Will your CO2 emissions data be collected and reported to the government in the near future? A consumer rights group said that a new rule proposed by the U.S. Securities and Exchange Commission (SEC) would lay the groundwork for doing so.
On March 21, the SEC proposed a rule titled “The Enhancement and Standardization of Climate-Related Disclosures for Investors” (pdf). The nearly 500-page rule would require SEC registrants—mostly public companies, investment advisers, and broker-dealers—to report certain climate-related information including their greenhouse gas (GHG) emissions.
The GHG emissions are categorized into three scopes. Scope 1 is the registrant’s direct GHG emissions. Scope 2 is its indirect GHG emissions from purchased electricity and other forms of energy. Scope 3 is indirect emissions from upstream and downstream activities in a registrant’s value chain.
“Scope 3 requires these companies to estimate the carbon output of the use of their product by the consumer, which means they’re going to have to go out into the field and talk to consumers,” Will Hild, executive director of Consumers’ Research, America’s oldest consumer protection organization, said in an interview with NTD’s “Fresh Look America” program on July 12.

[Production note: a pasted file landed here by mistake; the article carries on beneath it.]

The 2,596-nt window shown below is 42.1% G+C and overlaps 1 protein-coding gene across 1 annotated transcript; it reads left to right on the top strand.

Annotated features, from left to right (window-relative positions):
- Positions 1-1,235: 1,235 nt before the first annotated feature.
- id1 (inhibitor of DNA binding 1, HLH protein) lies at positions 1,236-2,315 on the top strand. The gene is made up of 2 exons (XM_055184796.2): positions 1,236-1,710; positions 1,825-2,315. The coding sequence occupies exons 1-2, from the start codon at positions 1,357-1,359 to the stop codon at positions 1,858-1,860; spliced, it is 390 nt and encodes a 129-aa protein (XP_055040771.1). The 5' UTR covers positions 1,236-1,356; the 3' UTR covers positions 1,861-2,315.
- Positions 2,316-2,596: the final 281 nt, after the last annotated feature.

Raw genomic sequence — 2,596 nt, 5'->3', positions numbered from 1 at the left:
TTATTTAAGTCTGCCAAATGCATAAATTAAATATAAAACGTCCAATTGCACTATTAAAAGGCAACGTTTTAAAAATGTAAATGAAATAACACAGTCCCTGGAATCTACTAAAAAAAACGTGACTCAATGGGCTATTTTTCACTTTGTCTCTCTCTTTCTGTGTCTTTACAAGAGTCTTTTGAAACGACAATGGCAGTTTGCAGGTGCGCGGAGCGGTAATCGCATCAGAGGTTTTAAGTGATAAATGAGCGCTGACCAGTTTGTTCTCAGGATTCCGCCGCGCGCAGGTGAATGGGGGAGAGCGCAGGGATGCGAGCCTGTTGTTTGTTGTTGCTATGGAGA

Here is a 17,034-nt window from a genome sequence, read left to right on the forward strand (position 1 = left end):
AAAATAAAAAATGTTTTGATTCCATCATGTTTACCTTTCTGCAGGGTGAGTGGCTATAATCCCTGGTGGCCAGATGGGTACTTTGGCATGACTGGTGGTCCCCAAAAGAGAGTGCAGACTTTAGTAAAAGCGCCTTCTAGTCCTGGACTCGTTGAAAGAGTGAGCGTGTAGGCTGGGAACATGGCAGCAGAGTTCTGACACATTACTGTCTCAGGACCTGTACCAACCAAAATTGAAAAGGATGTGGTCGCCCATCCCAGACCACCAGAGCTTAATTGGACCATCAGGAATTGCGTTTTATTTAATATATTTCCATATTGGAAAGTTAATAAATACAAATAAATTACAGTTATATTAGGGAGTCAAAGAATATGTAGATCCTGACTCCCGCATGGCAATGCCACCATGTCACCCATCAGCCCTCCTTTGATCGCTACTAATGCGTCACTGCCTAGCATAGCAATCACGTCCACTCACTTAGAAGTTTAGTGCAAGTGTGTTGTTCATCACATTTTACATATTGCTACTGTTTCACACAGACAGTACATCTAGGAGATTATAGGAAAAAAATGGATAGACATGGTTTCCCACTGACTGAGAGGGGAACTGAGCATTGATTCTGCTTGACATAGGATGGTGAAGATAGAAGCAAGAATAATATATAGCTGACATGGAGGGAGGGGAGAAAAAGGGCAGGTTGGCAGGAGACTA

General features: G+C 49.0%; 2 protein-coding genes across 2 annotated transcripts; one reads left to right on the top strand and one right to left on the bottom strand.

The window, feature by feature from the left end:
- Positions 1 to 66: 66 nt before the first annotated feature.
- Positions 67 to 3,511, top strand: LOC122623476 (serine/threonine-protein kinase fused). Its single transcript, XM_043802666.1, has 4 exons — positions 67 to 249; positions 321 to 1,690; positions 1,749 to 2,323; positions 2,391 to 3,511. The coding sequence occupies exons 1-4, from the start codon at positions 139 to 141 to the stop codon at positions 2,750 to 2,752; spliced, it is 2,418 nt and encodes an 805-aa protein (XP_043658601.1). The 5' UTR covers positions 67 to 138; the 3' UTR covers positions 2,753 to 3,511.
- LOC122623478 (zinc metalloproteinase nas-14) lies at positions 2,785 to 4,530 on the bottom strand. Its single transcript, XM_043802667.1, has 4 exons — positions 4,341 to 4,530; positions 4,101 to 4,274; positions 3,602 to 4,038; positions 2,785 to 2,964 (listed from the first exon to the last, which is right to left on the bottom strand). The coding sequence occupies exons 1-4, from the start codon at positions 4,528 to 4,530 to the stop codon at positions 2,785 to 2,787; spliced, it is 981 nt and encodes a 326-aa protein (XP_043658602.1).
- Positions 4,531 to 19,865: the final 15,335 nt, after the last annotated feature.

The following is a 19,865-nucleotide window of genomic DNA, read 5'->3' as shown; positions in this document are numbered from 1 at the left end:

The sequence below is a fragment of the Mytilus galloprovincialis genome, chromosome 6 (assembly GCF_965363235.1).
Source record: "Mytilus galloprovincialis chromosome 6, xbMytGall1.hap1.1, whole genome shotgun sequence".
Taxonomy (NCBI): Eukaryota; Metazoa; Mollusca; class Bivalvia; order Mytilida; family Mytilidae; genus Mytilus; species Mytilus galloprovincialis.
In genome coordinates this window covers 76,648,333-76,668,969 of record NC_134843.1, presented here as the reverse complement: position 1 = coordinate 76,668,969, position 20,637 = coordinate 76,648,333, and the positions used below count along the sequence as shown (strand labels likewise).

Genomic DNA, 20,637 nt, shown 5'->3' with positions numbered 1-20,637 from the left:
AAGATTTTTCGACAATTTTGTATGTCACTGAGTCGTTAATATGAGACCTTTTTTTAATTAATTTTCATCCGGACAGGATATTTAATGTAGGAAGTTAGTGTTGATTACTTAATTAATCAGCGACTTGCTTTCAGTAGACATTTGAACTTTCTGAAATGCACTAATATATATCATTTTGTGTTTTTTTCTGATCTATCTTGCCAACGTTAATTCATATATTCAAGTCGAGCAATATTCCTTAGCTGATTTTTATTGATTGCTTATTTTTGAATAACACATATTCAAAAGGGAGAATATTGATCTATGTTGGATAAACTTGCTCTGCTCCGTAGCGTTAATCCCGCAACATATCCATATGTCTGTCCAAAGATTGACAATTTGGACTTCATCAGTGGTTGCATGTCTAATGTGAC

“Let’s say you bought an internal combustion engine lawnmower. The lawn mower company will need to know how many times you mow your lawn. They’re going to have to go out and ask people that and research that. And so you could see how this starts to lay the groundwork for scoring actual individual people’s activities,” said Hild.
According to the Environmental Protection Agency’s GHG inventory guidance, Scope 3 has 15 categories such as “purchased goods and services,” “use of sold products,” “upstream and downstream transportation and distribution,” “employee commuting,” and more.
“I do think it’s a rather frightening development, especially to come out of that Securities Exchange Commission, which shouldn’t be involved in any of this, to be laying the groundwork for something like that, and for having companies try and track that,” said Hild.
For example, a car company might add a tracker to the car to know the monthly mileage, said Hild.